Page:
In this article we will discuss about the top five techniques used for cloning of specific genes and their identification. The techniques are: 1. Direct Selection of Recombinant Clones 2. Colony Hybridization 3. Complementary DNA (c-DNA) 4. Isolation of a Specific Gene: Southern Blotting 5. Polymerase Chain Reaction (PCR).
The restriction digest always contains an assortment of donor DNA fragments depending on the number of restriction sites of the enzyme used. A specific gene that is desired to be cloned may be present on a single fragment, or more often on several fragments. When the assortments of fragments are cloned into the vector DNA, only a few of the recombinants contain the desired gene or part of the gene.
Detection of such recombinants presents a problem. Several techniques have been developed to tackle this problem. One solution is to identify the desired recombinants directly with the help of the marker genes, or indirectly by the technique of colony-hybridization using a radioactive probe of the specific DNA or RNA. Another approach is to use a pre-selected DNA segment containing the desired gene for cloning.
This can be prepared from an m-RNA by reverse transcription (RT). The DNA so produced can be multiplied by the polymerase chain reaction (PCR). The combination of the two is called RT-PCR technique. A desired gene can also be isolated by the Southern blotting technique.
The principles of these techniques are discussed below:
(a) Direct Selection of Recombinant Clones:
A recombinant clone can be selected with the help of marker genes present in the vector as well as in the donor DNA. An example of direct selection can be cloning of threonine synthesis gene (thr+) in a thr+-amps host through a vector containing an ampicillin-resistance gene (ampr). In this case, the objective would be to select a clone containing the thr+ gene.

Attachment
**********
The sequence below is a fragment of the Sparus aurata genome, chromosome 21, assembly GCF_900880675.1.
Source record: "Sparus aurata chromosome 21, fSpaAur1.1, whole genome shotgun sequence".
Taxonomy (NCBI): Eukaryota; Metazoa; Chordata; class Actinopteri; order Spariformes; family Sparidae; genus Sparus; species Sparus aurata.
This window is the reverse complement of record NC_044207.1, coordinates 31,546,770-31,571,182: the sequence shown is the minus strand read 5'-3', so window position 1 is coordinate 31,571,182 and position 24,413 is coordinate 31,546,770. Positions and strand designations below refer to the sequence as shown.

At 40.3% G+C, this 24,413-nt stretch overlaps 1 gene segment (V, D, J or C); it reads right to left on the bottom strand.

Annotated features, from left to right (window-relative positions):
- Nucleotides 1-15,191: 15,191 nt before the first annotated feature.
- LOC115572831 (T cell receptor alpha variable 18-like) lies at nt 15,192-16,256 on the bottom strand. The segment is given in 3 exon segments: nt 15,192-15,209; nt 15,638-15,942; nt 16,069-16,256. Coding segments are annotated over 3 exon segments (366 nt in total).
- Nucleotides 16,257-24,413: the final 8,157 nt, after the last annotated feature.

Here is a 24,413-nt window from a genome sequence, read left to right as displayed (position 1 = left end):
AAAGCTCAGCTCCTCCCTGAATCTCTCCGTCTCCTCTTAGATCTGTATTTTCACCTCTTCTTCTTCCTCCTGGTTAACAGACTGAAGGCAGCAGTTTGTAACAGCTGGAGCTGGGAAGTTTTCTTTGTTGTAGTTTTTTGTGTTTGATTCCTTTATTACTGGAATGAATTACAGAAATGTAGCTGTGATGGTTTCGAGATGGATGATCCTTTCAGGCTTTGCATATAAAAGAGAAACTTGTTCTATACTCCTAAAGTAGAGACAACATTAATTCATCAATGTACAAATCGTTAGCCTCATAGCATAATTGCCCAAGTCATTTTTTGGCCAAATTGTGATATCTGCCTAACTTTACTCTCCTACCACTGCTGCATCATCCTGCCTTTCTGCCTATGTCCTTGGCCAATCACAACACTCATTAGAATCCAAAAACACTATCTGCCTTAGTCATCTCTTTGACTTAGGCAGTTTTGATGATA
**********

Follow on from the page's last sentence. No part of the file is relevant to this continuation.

Transformation with recombinant DNA will form some host cells which have the thr+-gene. The non-trans-formant host cells fail to grow in a medium which contains ampicillin but no threonine. Also, those host cells which take up the vector DNA other than thr+ gene fail to grow in such a medium, because threonine is absent, though such host cells possess the amp’ gene carried by the vector.
Only those trans-formants are able to form colonies on such a selective medium which have taken up the thr+ gene from the donor DNA fragment and amp’ gene of the vector. The presence of these genes in a recombinant host enables it to synthesise threonine and to destroy ampicillin. As a result, such a trans-formant can form a clone of cells.
This is diagrammatically represented in Fig. 9.136:
(b) Colony Hybridization:
By this procedure, it is possible to detect the colonies of recombinants which have taken up a desired DNA segment containing a gene of choice. For detection of such colonies a sample of the DNA containing the particular gene which has been labelled with radioactivity must be available. Alternatively, a sample of radioactive m-RNA of that gene may also be used.
After the host cells are transformed by the recombinant vector DNA, they are plated on agar to allow formation of individual discrete colonies. Among these colonies, the majorities are produced by trans-formants without the desired gene, and only very few might contain it. An impression of the colonies is next transferred to a nitrocellulose filter.
They are then treated with alkali (sodium hydroxide) which causes lysis of the cells. At the same time, the DNA molecules liberated from the cells are denatured in situ to produce single-strands. At the next step, the radioactive DNA probe, denatured to produce single-strands or the radioactive m-RNA is added to the filter.
The single-stranded probe DNA or RNA is allowed to hybridize with the single stranded DNA of the colonies. After removing the unbound radioactive nucleic acid by washing, the filter is kept in contact with an X-ray film for a few weeks to detect the presence of colonies which have taken up the desired gene (auto-radiographic technique).